Alone Time

My oldest child has been counting down to this week with only slightly less anticipation than our annual beach trip.  That’s because my younger two children will be at bible school every morning for 3 hours, and he will be enjoying, in his own words, “alone time” with me.  When I think of alone time, I picture more of me, all by myself, or better yet, alone with my husband, John, just as it was before we had all these amazingly entertaining children.  

As a seven year old, going on forty, my son chose Starbuck’s as his first stop on our list of fun “alone time” activities, and casually ordered a slice of pumpkin bread with ice water as if this were an everyday routine.  Next, John (who was lucky enough to join us today) suggested we take a walk at UK’s Arboretum. All three of us appreciated the gardens, artistic fountains, and beauty of such a terrific Lexington landmark, and I have to admit I was enjoying the quiet discussions that time alone with my serious child afforded.  

Eventually we found ourselves standing on the path that leads into the Arboretum’s wooded area, and that is when the real magic began.  Exactly 17 years ago I followed John down that exact same path in a much younger, less developed, and certainly less known Arboretum.  It was one of the first times we had been out together, and each of us was excited to discover that we had yet another thing in common–adventuring through the woods.  The trail was not as well marked then, and we had to push our way through the vines and tangle of brush. Somewhere along the way we discovered a hanging vine, which we could wrap our arms around and use to swing rather far through the air, like Tarzan and Jane.  We spent what seemed like hours (but was probably less) playing on that vine, both relieved that the other was having fun at the child-like game.  When we finally left, tired and hungry, dirt under our finger nails and smudged on our faces, I think we both knew we had shared something rare and special.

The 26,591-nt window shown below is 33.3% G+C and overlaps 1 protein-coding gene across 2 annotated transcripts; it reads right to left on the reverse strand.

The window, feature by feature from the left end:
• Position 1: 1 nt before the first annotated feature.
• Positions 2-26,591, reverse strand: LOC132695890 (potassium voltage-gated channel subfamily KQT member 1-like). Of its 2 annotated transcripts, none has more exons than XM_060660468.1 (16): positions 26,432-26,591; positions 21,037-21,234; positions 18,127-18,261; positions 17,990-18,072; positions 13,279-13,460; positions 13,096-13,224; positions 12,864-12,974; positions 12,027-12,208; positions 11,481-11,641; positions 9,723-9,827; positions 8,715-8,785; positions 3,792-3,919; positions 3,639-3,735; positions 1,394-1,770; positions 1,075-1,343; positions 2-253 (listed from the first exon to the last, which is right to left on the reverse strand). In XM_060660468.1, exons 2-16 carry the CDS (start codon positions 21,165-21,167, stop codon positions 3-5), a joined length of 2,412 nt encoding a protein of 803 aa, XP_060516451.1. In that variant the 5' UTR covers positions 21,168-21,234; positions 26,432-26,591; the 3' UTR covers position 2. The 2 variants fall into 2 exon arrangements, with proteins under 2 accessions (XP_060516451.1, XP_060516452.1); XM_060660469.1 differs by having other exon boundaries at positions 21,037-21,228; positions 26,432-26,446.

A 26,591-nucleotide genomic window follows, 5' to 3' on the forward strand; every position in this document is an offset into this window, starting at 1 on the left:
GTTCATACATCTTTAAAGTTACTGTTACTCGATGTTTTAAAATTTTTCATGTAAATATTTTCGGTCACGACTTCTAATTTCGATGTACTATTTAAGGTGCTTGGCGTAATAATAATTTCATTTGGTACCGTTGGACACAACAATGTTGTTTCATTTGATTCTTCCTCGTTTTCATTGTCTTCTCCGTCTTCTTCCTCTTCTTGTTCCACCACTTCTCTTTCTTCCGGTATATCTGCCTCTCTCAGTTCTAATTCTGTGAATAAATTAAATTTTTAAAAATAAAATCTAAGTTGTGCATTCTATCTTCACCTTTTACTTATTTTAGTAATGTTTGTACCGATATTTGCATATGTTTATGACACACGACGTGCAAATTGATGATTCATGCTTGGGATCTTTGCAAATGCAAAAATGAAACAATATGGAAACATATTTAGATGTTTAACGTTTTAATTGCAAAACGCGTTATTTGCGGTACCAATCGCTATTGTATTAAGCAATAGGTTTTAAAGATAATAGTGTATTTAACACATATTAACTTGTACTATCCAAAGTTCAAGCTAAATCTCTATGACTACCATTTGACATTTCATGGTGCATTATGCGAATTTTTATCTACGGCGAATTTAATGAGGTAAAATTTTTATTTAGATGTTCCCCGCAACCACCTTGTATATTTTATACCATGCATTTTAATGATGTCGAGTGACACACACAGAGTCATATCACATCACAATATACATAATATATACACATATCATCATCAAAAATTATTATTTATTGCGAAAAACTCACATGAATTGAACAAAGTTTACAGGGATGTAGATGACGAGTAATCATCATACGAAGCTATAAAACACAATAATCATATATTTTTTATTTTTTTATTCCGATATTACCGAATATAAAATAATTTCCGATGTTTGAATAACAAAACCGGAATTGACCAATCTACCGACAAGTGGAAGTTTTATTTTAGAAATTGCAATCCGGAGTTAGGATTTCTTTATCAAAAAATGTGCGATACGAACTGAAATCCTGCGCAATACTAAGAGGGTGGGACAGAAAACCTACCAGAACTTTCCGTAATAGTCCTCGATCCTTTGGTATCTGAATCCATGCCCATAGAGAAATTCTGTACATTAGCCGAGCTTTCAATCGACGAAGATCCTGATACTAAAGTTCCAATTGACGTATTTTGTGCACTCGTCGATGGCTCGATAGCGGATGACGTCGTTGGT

The rest of the summer we returned to the woods in the Arboretum, looking for our swinging vine, but we never found it again.  When John went away to college in the Fall, I sent him drawings and paintings in the mail, the very best of which was a re-creation of the two of us with our swinging vine.   For years after that, we would go to the Arboretum periodically. Sometimes John would take photographs, and sometimes we’d take a picnic, but mostly we just liked to walk and talk.  Over the years, we watched the trees grow from tiny seedlings to far above our heads, and saw the addition of a nature center and the extension of the walking paths.  But we did not go in the woods anymore…until today.

Today my son ran ahead on the wooded path, amazed at the dark beauty of the place, and bubbling with excitement to have our undivided attention.  I glanced back on the path and caught John by the hand and we exchanged a smile. It is still a beautiful place, probably more lovely because of the countless hours volunteers have spent making it so, and to John and I it is still a special place. One that reminds us of a time when we had our whole lives in front of us, countless hours of alone time together. But today, we were more than  happy to share that time , and I can’t wait to see what the rest of my week of Alone Time with my precious first born will hold.

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One response to “Alone Time

  1. Kristin

    Hey girlie,
    Very insightful, finally had time to check out these blogs you’ve been posting. A new way to look at the world from your perspective. We seem to “talk” a lot but not really about meaningful stuff. Anyway, this is a good insight to the “real” Christina and I thank you for sharing! Keep up the good work, you’re an awesome writer as I’ve said before. Please post some pictures of your porch. I’ve been wanting to see the Father’s Day theme!